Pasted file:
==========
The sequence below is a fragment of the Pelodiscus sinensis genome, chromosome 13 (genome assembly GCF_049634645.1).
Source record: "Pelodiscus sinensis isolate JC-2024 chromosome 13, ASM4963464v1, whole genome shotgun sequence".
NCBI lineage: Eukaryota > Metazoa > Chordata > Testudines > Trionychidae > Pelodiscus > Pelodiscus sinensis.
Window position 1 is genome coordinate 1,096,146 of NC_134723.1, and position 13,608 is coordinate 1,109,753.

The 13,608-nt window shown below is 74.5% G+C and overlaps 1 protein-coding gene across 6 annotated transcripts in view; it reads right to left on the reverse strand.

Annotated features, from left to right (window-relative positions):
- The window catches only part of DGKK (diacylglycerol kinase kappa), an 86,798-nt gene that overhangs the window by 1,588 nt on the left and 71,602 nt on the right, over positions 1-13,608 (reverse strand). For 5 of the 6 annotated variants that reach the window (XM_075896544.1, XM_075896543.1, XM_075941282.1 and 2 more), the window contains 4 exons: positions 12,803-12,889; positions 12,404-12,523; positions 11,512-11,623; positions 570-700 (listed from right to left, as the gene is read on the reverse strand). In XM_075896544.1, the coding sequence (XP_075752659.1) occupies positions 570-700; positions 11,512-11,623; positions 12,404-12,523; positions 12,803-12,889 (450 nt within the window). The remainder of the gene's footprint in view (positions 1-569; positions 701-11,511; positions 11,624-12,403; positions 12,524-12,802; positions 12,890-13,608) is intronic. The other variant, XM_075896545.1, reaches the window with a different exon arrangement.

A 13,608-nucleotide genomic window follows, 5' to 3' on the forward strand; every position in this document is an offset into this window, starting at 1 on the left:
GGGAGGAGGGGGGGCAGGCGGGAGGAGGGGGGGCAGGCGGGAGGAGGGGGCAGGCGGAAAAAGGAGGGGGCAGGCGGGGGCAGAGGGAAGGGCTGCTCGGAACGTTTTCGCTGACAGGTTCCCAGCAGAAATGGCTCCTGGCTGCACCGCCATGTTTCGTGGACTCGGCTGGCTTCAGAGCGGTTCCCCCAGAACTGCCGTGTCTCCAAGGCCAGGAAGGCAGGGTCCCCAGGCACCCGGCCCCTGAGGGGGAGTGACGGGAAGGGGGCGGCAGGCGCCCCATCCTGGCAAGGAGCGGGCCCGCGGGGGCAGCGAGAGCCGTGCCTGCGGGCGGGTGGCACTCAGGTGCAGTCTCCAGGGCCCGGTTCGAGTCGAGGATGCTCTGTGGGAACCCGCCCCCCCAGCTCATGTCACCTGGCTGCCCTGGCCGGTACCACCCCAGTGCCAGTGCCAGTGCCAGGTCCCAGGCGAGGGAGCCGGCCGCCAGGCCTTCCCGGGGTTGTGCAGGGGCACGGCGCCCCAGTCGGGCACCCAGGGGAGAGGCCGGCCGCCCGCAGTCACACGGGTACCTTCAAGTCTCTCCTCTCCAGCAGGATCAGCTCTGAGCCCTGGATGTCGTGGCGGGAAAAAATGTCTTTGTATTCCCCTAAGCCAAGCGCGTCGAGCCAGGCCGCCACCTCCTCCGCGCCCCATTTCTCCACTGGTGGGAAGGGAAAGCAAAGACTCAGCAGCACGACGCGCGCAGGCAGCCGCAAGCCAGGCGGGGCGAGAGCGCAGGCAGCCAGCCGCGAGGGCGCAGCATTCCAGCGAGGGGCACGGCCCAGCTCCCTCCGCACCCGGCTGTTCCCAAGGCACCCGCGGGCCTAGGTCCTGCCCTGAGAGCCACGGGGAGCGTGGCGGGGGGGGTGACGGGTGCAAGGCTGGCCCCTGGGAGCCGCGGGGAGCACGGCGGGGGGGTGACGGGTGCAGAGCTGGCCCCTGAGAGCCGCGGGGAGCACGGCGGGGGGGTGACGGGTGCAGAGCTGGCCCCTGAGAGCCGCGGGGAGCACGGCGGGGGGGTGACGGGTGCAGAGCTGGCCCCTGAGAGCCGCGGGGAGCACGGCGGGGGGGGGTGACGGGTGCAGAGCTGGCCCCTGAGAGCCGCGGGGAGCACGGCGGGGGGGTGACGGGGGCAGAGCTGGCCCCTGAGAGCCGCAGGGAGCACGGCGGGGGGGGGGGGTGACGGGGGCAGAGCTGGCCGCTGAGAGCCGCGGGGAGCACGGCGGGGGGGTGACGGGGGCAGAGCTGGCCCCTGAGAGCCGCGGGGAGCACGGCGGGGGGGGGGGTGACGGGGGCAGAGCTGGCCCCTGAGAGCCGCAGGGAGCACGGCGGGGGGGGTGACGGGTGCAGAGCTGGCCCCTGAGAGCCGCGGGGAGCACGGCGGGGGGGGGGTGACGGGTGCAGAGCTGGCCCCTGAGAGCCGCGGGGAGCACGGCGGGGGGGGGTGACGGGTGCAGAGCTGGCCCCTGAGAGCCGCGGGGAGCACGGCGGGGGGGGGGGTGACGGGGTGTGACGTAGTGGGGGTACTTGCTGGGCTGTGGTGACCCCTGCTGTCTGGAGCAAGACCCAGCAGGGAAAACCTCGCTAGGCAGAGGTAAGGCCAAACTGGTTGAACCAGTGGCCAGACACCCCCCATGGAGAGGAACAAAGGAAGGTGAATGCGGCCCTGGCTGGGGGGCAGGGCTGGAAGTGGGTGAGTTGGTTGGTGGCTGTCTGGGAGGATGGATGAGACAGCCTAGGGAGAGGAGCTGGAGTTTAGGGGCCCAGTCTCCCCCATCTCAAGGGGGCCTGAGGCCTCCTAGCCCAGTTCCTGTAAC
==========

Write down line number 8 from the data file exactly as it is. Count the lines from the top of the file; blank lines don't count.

A 13,608-nucleotide genomic window follows, 5' to 3' on the forward strand; every position in this document is an offset into this window, starting at 1 on the left: